USS Pinckney
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USS Pinckney (DDG91) 
GULF OF ADEN - Medical personnel, and members of the visit, board, search and seizure team aboard guided-missile destroyer USS Pinckney (DDG 91), depart the ship to provide medical assistance to an injured civilian aboard Motor Vessel Pucon, a cargo vessel transiting the Gulf of Aden. Pinckney is assigned to Combined Task Force 151, a multinational, mission-based task force working under Combined Maritime Forces, to conduct counter-piracy operations in the Southern Red Sea, Gulf of Aden, Somali Basin, Arabian Sea and Indian Ocean. (U.S. Navy photo by Mass Communication Specialist 2nd Class Eddie Harrison/Released)
Pinckney Medical Team Treats Injured Civilian on Merchant Vessel 
GULF OF ADEN - Three medical personnel assigned to Expeditionary Resuscitative Surgical System (ERSS) 7, embarked aboard guided-missile destroyer USS Pinckney (DDG 91) and seven visit, board, search, and seizure (VBSS) team members boarded a cargo ship to provide medical assistance to an injured civilian, Jan. 1.

Pinckney, operating under Combined Task Force (CTF) 151, was notified and directed to assist in a medical emergency aboard Motor Vessel Pucon, a cargo vessel transiting the Internationally Recommended Transit Corridor (IRTC) within the Gulf of Aden.

Pinckney’s crew readied the ship and traveled at top speed to the injured crew member.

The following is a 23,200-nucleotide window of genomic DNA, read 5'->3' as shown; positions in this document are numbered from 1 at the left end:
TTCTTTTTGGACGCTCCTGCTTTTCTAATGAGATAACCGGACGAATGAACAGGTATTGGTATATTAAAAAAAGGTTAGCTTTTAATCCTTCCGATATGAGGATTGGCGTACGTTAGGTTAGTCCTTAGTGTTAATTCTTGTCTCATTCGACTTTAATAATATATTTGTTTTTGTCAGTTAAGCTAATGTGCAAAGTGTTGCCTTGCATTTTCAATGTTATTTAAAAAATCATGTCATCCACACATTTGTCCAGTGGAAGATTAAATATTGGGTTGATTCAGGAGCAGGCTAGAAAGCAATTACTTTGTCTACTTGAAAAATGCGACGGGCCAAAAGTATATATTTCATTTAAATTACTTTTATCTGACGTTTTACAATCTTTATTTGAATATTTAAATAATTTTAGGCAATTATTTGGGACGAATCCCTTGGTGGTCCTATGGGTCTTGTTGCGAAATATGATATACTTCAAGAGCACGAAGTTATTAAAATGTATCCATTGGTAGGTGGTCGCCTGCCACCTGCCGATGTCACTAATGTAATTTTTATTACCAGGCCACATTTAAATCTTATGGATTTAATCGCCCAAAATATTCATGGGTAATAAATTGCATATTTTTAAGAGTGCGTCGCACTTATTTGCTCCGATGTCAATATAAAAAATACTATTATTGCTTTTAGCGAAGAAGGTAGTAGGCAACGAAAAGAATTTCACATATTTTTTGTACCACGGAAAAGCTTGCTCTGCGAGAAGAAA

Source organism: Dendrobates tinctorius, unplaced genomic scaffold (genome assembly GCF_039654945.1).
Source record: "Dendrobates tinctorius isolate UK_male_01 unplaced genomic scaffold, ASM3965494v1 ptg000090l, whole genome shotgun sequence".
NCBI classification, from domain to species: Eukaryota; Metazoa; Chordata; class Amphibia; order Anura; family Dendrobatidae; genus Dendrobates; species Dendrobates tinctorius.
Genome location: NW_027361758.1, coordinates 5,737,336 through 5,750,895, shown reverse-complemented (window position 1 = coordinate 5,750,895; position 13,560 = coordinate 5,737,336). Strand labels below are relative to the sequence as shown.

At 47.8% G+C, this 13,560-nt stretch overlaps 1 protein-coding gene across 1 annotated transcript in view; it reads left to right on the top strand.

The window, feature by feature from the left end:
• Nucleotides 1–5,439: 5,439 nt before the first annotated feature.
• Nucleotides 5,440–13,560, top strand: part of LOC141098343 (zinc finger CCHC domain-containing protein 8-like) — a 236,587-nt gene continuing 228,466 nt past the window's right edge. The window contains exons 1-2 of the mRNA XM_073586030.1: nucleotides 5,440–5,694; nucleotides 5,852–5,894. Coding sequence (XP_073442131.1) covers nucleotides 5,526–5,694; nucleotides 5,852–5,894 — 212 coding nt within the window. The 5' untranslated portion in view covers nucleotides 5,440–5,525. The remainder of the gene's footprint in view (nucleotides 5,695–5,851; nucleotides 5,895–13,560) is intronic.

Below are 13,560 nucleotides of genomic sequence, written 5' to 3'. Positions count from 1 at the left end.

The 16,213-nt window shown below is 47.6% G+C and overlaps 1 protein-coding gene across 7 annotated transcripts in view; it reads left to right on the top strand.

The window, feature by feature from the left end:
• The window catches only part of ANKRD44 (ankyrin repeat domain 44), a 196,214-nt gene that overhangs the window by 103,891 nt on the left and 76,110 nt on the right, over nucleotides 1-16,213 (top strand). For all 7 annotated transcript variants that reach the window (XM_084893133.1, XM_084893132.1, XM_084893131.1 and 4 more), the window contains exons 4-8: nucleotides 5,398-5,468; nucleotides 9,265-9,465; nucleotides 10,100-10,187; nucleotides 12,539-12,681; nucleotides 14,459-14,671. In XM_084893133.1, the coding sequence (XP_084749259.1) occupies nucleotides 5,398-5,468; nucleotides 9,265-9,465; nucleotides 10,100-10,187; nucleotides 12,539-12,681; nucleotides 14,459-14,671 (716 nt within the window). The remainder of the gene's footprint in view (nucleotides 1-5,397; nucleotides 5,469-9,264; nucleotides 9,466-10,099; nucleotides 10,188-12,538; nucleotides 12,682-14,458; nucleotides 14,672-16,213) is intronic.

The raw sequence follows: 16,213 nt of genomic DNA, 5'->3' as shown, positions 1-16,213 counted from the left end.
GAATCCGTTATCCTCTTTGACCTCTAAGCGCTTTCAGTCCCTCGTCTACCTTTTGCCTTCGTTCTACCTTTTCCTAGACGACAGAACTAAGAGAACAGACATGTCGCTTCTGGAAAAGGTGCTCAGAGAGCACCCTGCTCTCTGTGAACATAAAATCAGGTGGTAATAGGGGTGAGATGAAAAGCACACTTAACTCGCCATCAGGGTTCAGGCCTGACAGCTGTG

Once on scene, Pinckney received authorization from CTF 151 to board the vessel in order to assess the injury.

“We were unclear as to the extent of his injuries,” said Lt. Cmdr. Craig Schranz, ERSS emergency medicine physician “Upon arriving we found extensive wounds to the hand and face.”

According to personnel aboard the vessel, the crew member was working in the galley and suffered substantial injuries from falling and landing on broken glass.

The medical team was informed that the accident occurred seven hours prior to their arrival. When the crew members aboard had trouble controlling the bleeding, they sought higher medical attention.

“When we arrived, we were unclear of how much blood he had lost, and he said he was feeling extremely exhausted,” said ERSS officer in charge, Capt. Cheryl Gandee.

After examination, the medical team determined that the crew member suffered extensive wounds ranging from a forehead laceration 10 cm. in length, spreading in several directions, to another laceration on the palm of his hand, with visible severed tendons.

“We irrigated and closed the wounds, assessed that he was able to continue on with the ship, even though he would need further medical care at the next port they were stopping at,” said Gandee. “We marked the tendons for the next surgeon and reported that he was stable and wouldn’t require a medical evacuation.”

“The patient was very thankful for the treatment he received,” said Schranz.

“The great thing about being in the Navy is you never know when you are going to be called upon. It’s a chance for us to go out there and be a force for good and provide aid to someone who needs it,” he continued.

Expeditionary Resuscitative Surgical System (ERSS) 7 is a mobile trauma team, with capability and equipment to deal with life threatening emergencies, moving as missions require, to and from various Navy platforms.

Guided-missile destroyer USS Pinckney (DDG 91) is assigned to Combined Task Force 151, a multinational, mission-based task force working under Combined Maritime Forces, to conduct counter-piracy operations in the Southern Red Sea, Gulf of Aden, Somali Basin, Arabian Sea and Indian Ocean.

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